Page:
Vanessa shares tangible skills to improve interpersonal communication and leadership, including her insights on how people work. She’s developed a science-based framework for understanding different personalities to improve our EQ and help us communicate with colleagues, clients, and customers.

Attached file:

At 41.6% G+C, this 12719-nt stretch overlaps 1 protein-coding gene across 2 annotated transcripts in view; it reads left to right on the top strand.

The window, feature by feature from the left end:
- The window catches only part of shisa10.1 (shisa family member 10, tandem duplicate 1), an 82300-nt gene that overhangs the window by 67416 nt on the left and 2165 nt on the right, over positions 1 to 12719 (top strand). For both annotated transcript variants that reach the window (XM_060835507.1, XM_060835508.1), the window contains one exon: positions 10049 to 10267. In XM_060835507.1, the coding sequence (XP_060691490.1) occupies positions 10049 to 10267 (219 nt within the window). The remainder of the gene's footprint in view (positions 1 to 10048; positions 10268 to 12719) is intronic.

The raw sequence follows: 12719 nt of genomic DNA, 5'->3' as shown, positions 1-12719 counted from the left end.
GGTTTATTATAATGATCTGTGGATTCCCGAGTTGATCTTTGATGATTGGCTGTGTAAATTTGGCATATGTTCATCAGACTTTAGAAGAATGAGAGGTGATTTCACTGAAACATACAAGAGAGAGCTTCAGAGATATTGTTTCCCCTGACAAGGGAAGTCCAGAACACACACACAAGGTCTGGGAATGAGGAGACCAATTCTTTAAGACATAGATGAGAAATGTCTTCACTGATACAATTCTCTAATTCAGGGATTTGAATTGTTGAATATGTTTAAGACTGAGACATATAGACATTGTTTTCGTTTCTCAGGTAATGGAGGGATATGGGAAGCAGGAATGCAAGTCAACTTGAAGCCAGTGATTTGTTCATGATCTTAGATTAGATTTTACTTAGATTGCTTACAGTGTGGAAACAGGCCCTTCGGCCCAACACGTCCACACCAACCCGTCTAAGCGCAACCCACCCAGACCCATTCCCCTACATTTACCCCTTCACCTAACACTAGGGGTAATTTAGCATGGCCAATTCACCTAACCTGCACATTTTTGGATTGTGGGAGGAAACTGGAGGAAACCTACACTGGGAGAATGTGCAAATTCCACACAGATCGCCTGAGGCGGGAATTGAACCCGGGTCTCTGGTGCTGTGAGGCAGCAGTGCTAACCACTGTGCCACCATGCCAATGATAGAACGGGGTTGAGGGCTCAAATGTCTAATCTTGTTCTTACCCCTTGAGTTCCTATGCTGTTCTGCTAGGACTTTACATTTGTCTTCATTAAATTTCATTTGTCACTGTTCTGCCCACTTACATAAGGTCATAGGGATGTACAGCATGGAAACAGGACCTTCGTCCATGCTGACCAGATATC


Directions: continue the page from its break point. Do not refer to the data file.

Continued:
Vanessa works with entrepreneurs, growing businesses, and trillion-dollar companies; and has been featured on CNN, BBC, CBS Mornings, Fast Company, Inc. Magazine, Entrepreneur Magazine, USA Today, The Today Show, and many more.


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Captivate: The Science of Succeeding with People